For filmmaker Keren Perlmutter, the Holocaust isn’t just a devastating piece of history that’s learned in classrooms — it’s a part of who she is.
“My perception of the Holocaust is different from someone who doesn’t have a personal connection since I don’t view the Holocaust as an event that happened in the distant past. The scope and impact of that dark time still resonates with me today,” said Perlmutter, the filmmaker behind, “Determined: The Story of Holocaust Survivor Avraham Perlmutter.”
Perlmutter’s film, which will be showcased at the 31st annual San Diego International Jewish Film Festival from Feb. 11 to 21, tells the story of her father, Avraham, who was just 10 years old at the start of the Holocaust, when Nazis killed millions of European Jews.
“I still find it painful to know that so many of my relatives were murdered in such a terrible and tragic manner,” Perlmutter said. “It also makes me more concerned about antisemitism in the world and more aware of some of the parallels between conditions in 1930s Germany and in the world today.”
Perlmutter, a Stanford University-educated engineer, shared her father’s story years ago in a book by the same name. She later created a documentary with the hopes of further creating a “positive impact on this world.”
“The way I conveyed my father’s story—as an inspirational tale filled with suspenseful action, humor, tragedy, and heart, and with its focus on the people who helped him—very much mirrored the manner in which my father originally shared his story with me during my childhood and teenage years,” she said. “My personal connection also motivated me to personalize within the film both the people who were killed during the Holocaust and those who risked their lives to save Jews.”
But, the documentary doesn’t just cater to adult audiences. Perlmutter said she specifically created her film with the hopes of reaching children. Avraham Perlmutter doesn’t just survive the Holocaust, but he later becomes an award-winning scientist and successful businessman.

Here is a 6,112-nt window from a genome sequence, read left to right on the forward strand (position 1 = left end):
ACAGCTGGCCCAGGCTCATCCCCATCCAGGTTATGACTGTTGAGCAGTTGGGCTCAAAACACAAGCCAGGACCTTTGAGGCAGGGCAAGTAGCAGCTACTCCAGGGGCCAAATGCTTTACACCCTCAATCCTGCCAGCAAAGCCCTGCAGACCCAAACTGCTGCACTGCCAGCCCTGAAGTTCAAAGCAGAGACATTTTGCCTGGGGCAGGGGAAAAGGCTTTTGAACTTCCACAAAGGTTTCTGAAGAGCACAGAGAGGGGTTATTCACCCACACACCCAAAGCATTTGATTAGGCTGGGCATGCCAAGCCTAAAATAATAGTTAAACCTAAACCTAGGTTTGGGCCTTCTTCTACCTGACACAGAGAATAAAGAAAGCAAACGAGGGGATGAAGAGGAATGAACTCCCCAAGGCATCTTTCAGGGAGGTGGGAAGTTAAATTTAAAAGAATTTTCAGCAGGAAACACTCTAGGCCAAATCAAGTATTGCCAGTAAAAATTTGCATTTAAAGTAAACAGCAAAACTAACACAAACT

“The film is framed as a gripping, suspenseful, and ultimately inspirational tale as my father continues to stay one step ahead of the Nazis during his teenage years—experiencing numerous near captures and orchestrating several daring escapes after being caught,” she said. “In addition, the visual materials used in the film are age-appropriate for younger audiences in that I purposefully avoided using graphic, traumatizing imagery. In this way, my hope is that younger viewers are able to better absorb and process the Holocaust as well as the messages of the film.”
By telling the story of the Holocaust from a personal perspective, Perlmutter said she hopes to inspire audiences to stand up when they see acts of injustice.
“My father’s story has a positive call to action that I hope inspires audiences to be upstanders rather than bystanders when they see injustices, and to have tolerance, compassion, and empathy towards people of other faiths and backgrounds,” she said. “I hope that by watching my documentary, viewers will not only learn about the past, but also be inspired to make a positive difference in their own lives and in the world at large.”
The San Diego International Film Festival will be held for 10 days, featuring 31 feature films. Tickets are $15 per program and $12 for Jewish Community Center members.
Films can be pre-ordered now, while some films are “limited-time screenings.”
For more information or to purchase tickets, go to www.lfjcc.org/cjc/sdijff.